Who are teachers?

“Today’s topic…self-construction”

KRS-One **audio from 1vibe.net, April 22, 2008

7 months ago (though I just discovered it) Clay Burrell wrote On Leaving Teaching to Become a Teacher:

More and more I wonder: is school a good place for teachers who want to make a difference in the lives of their students, and to the future of the world? Is there a way to leave the daily farce of gradebooks, attendance sheets, tests, corporate and statist curriculum, homework assignments, grade-licking college careerist “students” (and parents), fear of parents and administrators, and fear of inconvenient socio-political truths – and at the same time, to make a far more meaningful impact on the lives of the young?

I’m thinking yes. I’m thinking, moreover, obviously. I’m not sure how much longer I want to work for schools. I’d so much rather teach.

Coinciding with that discovery was 2 others:

But really, there are no coincidences.

My mission as a teacher has to do with teasing out the stories, with helping people find their stories – the most positive ones they can.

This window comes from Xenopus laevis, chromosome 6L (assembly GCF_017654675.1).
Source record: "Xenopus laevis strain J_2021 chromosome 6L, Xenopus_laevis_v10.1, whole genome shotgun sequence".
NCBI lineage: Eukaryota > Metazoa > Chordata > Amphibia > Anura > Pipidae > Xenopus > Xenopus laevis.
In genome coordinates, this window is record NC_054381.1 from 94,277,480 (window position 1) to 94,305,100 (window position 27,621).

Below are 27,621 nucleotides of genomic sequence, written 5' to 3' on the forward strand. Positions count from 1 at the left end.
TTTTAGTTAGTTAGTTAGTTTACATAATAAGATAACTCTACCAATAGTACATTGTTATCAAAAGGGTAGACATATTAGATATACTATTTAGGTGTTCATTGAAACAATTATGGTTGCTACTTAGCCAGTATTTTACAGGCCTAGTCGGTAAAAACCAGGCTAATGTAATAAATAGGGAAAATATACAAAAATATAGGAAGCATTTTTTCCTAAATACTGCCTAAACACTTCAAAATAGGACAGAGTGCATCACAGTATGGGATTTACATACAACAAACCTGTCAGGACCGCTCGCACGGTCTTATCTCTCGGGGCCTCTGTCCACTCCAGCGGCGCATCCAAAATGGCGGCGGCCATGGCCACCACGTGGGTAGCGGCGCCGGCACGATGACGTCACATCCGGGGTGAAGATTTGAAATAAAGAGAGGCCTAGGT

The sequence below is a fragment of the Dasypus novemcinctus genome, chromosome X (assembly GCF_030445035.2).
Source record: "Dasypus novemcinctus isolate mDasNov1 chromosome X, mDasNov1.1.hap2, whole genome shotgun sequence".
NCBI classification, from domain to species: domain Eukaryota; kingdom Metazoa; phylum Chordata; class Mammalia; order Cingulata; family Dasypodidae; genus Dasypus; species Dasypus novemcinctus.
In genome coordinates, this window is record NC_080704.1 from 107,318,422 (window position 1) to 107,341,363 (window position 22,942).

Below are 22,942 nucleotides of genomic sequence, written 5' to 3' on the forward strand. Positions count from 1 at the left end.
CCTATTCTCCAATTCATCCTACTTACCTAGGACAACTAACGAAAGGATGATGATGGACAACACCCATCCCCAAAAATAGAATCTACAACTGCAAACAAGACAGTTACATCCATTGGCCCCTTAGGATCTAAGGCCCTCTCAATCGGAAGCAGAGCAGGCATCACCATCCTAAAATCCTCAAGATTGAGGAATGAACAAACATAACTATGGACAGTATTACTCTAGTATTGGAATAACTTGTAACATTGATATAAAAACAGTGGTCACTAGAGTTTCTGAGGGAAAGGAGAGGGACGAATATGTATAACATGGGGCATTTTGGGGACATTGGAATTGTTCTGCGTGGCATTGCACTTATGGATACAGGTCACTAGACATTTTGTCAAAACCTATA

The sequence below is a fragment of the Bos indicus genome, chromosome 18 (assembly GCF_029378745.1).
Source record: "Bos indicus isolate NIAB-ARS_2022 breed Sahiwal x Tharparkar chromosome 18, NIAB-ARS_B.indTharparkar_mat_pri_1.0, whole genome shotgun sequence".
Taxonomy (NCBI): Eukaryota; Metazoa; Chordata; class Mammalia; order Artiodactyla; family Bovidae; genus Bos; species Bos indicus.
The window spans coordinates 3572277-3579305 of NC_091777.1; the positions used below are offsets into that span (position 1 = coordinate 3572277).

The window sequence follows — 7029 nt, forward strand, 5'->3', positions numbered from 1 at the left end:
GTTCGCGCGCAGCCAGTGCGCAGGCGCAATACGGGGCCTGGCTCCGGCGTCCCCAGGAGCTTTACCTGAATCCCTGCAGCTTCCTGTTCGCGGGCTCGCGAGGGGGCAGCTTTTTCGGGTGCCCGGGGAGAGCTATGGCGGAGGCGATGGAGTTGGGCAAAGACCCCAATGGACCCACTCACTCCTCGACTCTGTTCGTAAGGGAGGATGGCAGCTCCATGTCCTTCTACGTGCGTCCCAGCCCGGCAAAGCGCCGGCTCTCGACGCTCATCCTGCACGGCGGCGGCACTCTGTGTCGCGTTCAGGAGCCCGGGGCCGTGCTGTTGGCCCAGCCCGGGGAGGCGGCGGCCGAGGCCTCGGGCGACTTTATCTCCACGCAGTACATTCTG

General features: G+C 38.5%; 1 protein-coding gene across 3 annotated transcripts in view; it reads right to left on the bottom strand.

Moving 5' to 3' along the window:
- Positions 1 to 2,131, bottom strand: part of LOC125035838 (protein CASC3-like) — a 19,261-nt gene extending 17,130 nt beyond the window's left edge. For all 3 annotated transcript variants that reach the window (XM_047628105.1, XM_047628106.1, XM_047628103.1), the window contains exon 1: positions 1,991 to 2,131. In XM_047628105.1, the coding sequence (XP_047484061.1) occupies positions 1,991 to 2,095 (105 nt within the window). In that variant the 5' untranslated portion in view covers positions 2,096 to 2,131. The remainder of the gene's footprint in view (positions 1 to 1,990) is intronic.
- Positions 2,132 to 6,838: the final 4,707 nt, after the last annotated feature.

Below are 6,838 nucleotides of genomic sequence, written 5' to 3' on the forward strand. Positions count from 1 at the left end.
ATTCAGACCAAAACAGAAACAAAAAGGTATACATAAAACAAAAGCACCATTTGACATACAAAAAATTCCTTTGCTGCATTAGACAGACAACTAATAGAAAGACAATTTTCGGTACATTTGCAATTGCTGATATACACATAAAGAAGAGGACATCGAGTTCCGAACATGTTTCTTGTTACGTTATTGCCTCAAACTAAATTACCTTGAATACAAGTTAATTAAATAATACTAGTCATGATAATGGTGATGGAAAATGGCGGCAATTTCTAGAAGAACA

Like Clay, I don’t think that teaching is relegated to the classroom. In fact most real content that affects peoples lives is not found in the classroom, it’s found in the experiences that make up each of our stories.

Example: KRS-One is truly a teacher. He inspires to create a positive story.

“Today’s topic – self-construction”

“… This is an opportunity for you to rise to your highest self. There it is.”

I’m not going to tell you his story, watch the video up top, and you’ll get an idea of where those quotes come from.

The point here, is that teachers are found all over.

So why do I choose to teach in the classroom?

Classroom teaching is a unique opportunity to help young people choose their direction and write their stories. It’s like living is research, and the classroom is the lab where we get to make sense of all that cool data.

My job has so much more to do with helping kids organize the information that comes at them (the stories of the world) in a way that makes sense for them, then it does with teaching them the stories of the world, and so much more than it does with “…gradebooks, attendance sheets, tests, corporate and statist curriculum, homework assignments, grade-licking college careerist “students” (and parents), fear of parents and administrators, and fear of inconvenient socio-political truths…”

Yeah, there’s some paperwork and politics. I keep my mind focused on student need and my core values of relationship and hope for the future, and the paperwork and politics don’t seem as important. Everything falls into place.

Cause this is what I am supposed to be doing.
It’s the best way I know to rise to my highest self, and to help others do the same.

That’s why I teach.